If you live in the USA, there are a few species that will always pose a threat when you go hiking. Both black and brown bears can easily kill a man, while cougars and wolves are also dangerous. You most likely can’t outrun these animals, so having a firearm on you just in case is smart hiking preparation. The question is – are 9mm handguns enough to protect you from these animals?
Dangerous animals you might run into
Thankfully, there aren’t that many dangerous animals in the wild and most of them are easy to spot.
For the purposes of this article, only confrontational animals that will attack you just for getting too close are included.
Snakes, for example, are not included, because in most cases, you have to grab or step on one to provoke an attack.
First, we have bears. Both black and brown bears are common in the wild and both of these species can kill you. Black bears are smaller, they’re not as aggressive as brown bears, and they can be scared off.
Although both species will avoid you if they see you in the wild, they might attack if you get too close to them.
Cougars are similar in this regard – they don’t want to interact with humans. If a cougar spots you, it will most likely hide and let you pass by. However, if you’re so unlucky that you get too close to its hiding spot, you’ll most likely get jumped.
Wolves are territorial animals, and as such, they’re easily provoked if you invade their territory.
They usually travel in packs and if you bump into a wolf pack, they’ll see you as a threat. Wolves still won’t attack you unless they deem it absolutely necessary (or if they’re starving) – keep your distance and you’ll be safe.
Moose are another dangerous animal that’s often underestimated by people. Although they’re normally calm, uninterested animals, the males go crazy during mating season, while the females get extra jumpy if they have their calves with them.
At the right time, both males and females can be easily-irritable animals that weigh about as much as a small car.
We can’t forget the bison – calm, grazing animals. However, they don’t like it if you get too close to them, and they will attack you in self-defense.
Keep in mind that they can weigh up to 2600 pounds and that the bulls have notoriously thick skulls with horns on top.
Other animals worthy of a mention are coyotes and wild dogs. It can be argued that they’re not as dangerous as the other animals on this list because coyotes can be scared off easily, while wild dogs are just domestic dogs that were released into the wild.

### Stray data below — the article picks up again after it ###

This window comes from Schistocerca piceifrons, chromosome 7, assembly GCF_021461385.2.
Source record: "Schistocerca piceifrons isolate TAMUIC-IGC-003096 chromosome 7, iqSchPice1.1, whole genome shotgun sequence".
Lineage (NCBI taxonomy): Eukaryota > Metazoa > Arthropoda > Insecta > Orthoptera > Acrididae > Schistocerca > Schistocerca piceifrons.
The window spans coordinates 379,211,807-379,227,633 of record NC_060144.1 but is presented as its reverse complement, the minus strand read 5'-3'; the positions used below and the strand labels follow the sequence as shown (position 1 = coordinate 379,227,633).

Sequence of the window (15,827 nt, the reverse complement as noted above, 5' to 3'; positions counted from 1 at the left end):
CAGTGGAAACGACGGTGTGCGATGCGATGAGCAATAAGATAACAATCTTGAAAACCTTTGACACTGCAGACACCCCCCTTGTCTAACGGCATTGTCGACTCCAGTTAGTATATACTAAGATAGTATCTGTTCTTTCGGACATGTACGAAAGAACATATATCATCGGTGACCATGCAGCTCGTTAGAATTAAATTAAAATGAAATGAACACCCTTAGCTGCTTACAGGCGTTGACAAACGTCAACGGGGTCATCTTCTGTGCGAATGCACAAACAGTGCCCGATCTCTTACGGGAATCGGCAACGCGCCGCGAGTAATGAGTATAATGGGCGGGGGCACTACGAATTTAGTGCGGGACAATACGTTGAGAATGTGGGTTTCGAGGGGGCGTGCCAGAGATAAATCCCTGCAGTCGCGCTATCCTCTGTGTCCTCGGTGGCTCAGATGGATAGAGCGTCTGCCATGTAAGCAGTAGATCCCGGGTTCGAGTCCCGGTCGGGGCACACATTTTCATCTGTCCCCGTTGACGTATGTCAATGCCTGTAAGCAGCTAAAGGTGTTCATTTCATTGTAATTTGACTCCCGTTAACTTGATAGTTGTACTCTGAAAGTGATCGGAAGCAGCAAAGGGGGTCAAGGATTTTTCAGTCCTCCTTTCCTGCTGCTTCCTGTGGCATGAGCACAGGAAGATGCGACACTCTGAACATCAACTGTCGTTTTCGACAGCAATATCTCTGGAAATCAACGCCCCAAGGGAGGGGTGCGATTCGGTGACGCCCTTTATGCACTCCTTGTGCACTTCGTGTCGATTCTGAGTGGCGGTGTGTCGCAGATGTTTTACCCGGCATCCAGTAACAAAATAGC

Can my 9mm handgun protect me from these animals?
Before we start, know that all animals are afraid of loud sounds.
Firing three rounds in the air might be enough to scare the animal off.
However, if it’s still coming at you, here’s what you can kill with a 9mm. (Again, this is for self-preservation, when you are feeling your life is threatened; not for hunting).
Bears can definitely be killed with a 9mm. They’re a wide target that’s difficult to miss and 9mm rounds will cause serious damage.
Because of their size and the adrenaline, they might not die instantly, but if you put a few rounds in a bear the animal is bound to at least slow down and back off.
The same can be said for cougars – you can kill one with a 9mm. However, they’re smaller than bears and they’re quick animals, so they might be difficult to hit.
Wolves, coyotes and dogs can be easily killed with high-quality 9mm ammo – a single, well-placed round is all it takes. Even if it doesn’t instantly kill the animal, the pain and the injury will scare it away. The problem with wolves is that there’s usually more than one of them.
Moose present an entirely different set of problems. First of all, they’re massive animals that don’t behave logically during mating season. If you shoot it, it might keep charging at you despite the injury.
Technically, you can kill a moose with a 9mm, but I’d rather have a larger round in that situation.
The same can be said for bison – they can’t control themselves, they’re unable to slow down easily, and they can take a hit. If you’re ever charged at by a bison, know that body shots are more effective than headshots.
For bison, I would also feel safer with something more powerful.
So, it can be said that a 9mm is enough for most animals, but there are a few species so large and powerful when they charge that it might take a few rounds to take them down.